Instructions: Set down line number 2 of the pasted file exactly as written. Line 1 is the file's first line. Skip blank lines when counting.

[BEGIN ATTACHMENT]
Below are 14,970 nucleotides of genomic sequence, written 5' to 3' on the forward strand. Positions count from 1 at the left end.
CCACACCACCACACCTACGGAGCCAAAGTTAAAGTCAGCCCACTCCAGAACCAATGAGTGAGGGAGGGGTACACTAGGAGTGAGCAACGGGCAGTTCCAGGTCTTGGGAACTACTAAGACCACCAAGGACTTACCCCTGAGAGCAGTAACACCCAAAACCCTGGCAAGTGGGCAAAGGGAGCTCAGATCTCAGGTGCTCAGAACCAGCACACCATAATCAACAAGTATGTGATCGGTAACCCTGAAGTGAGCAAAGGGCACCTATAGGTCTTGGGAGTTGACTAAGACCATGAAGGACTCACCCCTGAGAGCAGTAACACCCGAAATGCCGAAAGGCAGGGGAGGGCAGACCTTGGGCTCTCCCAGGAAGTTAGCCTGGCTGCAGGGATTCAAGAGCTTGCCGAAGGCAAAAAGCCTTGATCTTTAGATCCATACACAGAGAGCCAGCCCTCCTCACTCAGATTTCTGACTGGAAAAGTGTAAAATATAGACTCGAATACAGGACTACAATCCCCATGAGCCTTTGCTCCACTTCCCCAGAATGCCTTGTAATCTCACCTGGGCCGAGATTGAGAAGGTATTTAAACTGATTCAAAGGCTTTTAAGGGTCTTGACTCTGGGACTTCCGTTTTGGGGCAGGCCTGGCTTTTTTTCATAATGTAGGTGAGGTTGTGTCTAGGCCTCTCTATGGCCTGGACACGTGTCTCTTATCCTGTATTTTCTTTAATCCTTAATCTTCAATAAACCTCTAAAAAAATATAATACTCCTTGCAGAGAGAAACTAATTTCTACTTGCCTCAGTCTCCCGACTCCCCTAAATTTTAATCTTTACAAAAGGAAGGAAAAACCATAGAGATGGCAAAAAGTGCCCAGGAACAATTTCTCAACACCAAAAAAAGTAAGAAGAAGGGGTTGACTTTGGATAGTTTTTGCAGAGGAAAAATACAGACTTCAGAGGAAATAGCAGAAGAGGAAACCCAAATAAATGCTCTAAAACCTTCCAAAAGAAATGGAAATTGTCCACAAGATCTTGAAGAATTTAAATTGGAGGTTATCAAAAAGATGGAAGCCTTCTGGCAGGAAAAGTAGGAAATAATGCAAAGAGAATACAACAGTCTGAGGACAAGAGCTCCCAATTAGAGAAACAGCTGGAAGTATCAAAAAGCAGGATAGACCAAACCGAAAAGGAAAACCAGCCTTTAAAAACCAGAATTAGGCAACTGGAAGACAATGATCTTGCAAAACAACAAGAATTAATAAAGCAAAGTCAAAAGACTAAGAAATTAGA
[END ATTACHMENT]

CCACACCACCACACCTACGGAGCCAAAGTTAAAGTCAGCCCACTCCAGAACCAATGAGTGAGGGAGGGGTACACTAGGAGTGAGCAACGGGCAGTTCCAGGTCTTGGGAACTACTAAGACCACCAAGGACTTACCCCTGAGAGCAGTAACACCCAAAACCCTGGCAAGTGGGCAAAGGGAGCTCAGATCTCAGGTGCTCAGAACCAGCACACCATAATCAACAAGTATGTGATCGGTAACCCTGAAGTGAGCAAAGGGCACCTATAGGTCTTGGGAGTTGACTAAGACCATGAAGGACTCACCCCTGAGAGCAGTAACACCCGAAATGCCGAAAGGCAGGGGAGGGCAGACCTTGGGCTCTCCCAGGAAGTTAGCCTGGCTGCAGGGATTCAAGAGCTTGCCGAAGGCAAAAAGCCTTGATCTTTAGATCCATACACAGAGAGCCAGCCCTCCTCACTCAGATTTCTGACTGGAAAAGTGTAAAATATAGACTCGAATACAGGACTACAATCCCCATGAGCCTTTGCTCCACTTCCCCAGAATGCCTTGTAATCTCACCTGGGCCGAGATTGAGAAGGTATTTAAACTGATTCAAAGGCTTTTAAGGGTCTTGACTCTGGGACTTCCGTTTTGGGGCAGGCCTGGCTTTTTTTCATAATGTAGGTGAGGTTGTGTCTAGGCCTCTCTATGGCCTGGACACGTGTCTCTTATCCTGTATTTTCTTTAATCCTTAATCTTCAATAAACCTCTAAAAAAATATAATACTCCTTGCAGAGAGAAACTAATTTCTACTTGCCTCAGTCTCCCGACTCCCCTAAATTTTAATCTTTACAAAAGGAAGGAAAAACCATAGAGATGGCAAAAAGTGCCCAGGAACAATTTCTCAACACCAAAAAAAGTAAGAAGAAGGGGTTGACTTTGGATAGTTTTTGCAGAGGAAAAATACAGACTTCAGAGGAAATAGCAGAAGAGGAAACCCAAATAAATGCTCTAAAACCTTCCAAAAGAAATGGAAATTGTCCACAAGATCTTGAAGAATTTAAATTGGAGGTTATCAAAAAGATGGAAGCCTTCTGGCAGGAAAAGTAGGAAATAATGCAAAGAGAATACAACAGTCTGAGGACAAGAGCTCCCAATTAGAGAAACAGCTGGAAGTATCAAAAAGCAGGATAGACCAAACCGAAAAGGAAAACCAGCCTTTAAAAACCAGAATTAGGCAACTGGAAGACAATGATCTTGCAAAACAACAAGAATTAATAAAGCAAAGTCAAAAGACTAAGAAATTAGA